By Corey Sandler, Destination Consultant Silversea Cruises
The flagpoles at the massive El Morro castle in San Juan customarily fly three flags: the United States, the Commonwealth of Puerto Rico, and the Cross of Burgundy.
The last one, Las Aspas de Borgoña, was the standard widely used by Spanish armies around the world from 1506 to 1785.
That makes sense for this handsome part of the United States, a place where English is the second language, and the population are Americans with most of the rights of other citizens except for voting representatives in Congress.
Puerto Rico is one of the gems of the Caribbean, a green and mountainous island with handsome beaches and a tropical rainforest, a now-cosmopolitan capital city with one of the most impressive fortresses of the new world, several other significant cities each with its own allure, and a vibrant culture of music, literature, and food.
Puerto Ricans sometimes call the island Borinquen, a version of Borikén, its indigenous Taíno name, which means “Land of the Valiant Lord”.
The island, of course, was noted by Christopher Columbus, the Forrest Gump of the Caribbean. Columbus named the island San Juan Bautista, in honor of the Catholic Saint John the Baptist,
And the eventual capital city was named Ciudad de Puerto Rico (the City of the Rich Port.)
Over time, the names reversed. The entire island became known as Puerto Rico, while the city took the name San Juan.
Puerto Rico remained Spanish territory despite attempts to capture the island by the French, Dutch, and the British.Like Cuba, Puerto Rico remained a Spanish colony until 1898 when the Americans took over.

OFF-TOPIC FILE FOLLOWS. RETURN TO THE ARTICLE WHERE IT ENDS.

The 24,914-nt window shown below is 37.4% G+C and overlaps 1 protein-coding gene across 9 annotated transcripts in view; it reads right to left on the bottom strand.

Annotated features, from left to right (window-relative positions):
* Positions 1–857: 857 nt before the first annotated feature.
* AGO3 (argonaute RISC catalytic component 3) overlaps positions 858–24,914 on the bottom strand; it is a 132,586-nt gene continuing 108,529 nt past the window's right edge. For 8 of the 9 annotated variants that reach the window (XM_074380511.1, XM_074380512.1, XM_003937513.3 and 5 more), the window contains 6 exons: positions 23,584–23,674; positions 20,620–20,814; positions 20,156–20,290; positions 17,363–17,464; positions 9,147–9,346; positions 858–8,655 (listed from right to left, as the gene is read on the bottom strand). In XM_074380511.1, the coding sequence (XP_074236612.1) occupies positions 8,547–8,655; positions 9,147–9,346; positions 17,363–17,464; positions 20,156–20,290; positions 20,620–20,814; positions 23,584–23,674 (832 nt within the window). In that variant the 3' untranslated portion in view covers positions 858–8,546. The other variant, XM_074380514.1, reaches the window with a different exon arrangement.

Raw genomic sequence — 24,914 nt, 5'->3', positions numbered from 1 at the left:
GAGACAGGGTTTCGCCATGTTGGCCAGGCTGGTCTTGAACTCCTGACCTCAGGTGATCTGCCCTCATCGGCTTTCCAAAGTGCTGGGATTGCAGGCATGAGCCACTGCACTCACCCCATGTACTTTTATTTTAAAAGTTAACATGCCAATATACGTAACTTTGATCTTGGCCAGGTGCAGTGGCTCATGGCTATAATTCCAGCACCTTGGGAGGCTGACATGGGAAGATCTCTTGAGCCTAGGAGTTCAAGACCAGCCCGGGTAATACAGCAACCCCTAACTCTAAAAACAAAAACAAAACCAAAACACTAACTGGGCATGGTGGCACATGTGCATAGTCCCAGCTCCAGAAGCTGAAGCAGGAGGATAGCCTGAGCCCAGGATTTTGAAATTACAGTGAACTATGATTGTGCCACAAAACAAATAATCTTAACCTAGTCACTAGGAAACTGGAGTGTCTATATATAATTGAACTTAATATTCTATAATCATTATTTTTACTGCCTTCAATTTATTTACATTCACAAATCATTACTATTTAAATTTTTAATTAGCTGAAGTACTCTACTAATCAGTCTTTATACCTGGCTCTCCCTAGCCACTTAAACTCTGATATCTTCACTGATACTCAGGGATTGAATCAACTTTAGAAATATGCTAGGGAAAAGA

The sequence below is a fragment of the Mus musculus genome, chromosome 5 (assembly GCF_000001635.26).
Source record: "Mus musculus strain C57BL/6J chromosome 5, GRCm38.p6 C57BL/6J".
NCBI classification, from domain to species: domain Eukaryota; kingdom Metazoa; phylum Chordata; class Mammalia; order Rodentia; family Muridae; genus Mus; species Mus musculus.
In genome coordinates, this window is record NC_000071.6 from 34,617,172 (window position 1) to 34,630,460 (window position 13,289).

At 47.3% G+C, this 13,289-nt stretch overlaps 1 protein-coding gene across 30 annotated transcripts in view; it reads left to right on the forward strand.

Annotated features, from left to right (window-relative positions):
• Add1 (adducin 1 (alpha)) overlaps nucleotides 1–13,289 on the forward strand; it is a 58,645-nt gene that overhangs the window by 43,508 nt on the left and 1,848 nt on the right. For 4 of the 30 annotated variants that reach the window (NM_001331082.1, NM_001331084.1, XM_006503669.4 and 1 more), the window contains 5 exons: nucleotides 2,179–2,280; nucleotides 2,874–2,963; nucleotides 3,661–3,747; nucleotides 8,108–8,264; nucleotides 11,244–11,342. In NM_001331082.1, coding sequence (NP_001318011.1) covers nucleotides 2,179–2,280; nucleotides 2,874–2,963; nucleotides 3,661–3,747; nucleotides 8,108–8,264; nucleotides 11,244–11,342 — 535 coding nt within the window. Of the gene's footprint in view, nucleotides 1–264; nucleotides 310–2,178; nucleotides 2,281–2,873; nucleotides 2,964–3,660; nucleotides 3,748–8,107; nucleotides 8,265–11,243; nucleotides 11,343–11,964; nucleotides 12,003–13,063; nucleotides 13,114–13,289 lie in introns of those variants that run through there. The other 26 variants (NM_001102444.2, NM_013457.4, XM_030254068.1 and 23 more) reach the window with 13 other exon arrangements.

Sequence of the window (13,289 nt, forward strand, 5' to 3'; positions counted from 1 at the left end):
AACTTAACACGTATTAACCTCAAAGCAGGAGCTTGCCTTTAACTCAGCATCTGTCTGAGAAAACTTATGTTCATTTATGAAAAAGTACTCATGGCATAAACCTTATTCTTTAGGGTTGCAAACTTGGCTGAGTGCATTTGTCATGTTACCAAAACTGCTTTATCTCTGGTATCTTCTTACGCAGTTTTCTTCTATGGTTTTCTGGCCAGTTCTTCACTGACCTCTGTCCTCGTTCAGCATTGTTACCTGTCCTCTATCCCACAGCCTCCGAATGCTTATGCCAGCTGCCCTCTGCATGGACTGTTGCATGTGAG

And then came the Americans.
Puerto Rico had been on the to-do list of the Americans for some time, although the big prize was seen as the huge island of Cuba.
The dominos fell in the short but decisive Spanish American War of 1898, essentially an American choice to intervene in the Cuban War of Independence.
American attacks on Spain’s possessions spread from the Caribbean to the Pacific, and American involvement in the Philippine Revolution and ultimately the Philippine–American War.
The most dominant structure in San Juan is El Castillo San Felipe del Morro, or Morro Castle. This citadel was begun in 1539 on orders of King Charles V of Spain.
The fort was designed to guard the entrance to the San Juan Bay, and defend the Spanish colonial port city of San Juan from seaborne enemies including the English, Dutch, and Pirates.
Its last, brief and unsuccessful battle, came when the Americans landed in 1898.
And they’re still there: the citizens who live there now and millions of tourists who come by cruise ship and jet to La Isla del Encanto, the enchanted isle.
All photos by Corey Sandler, all rights reserved. If you would like to purchase a high-resolution image, please contact me.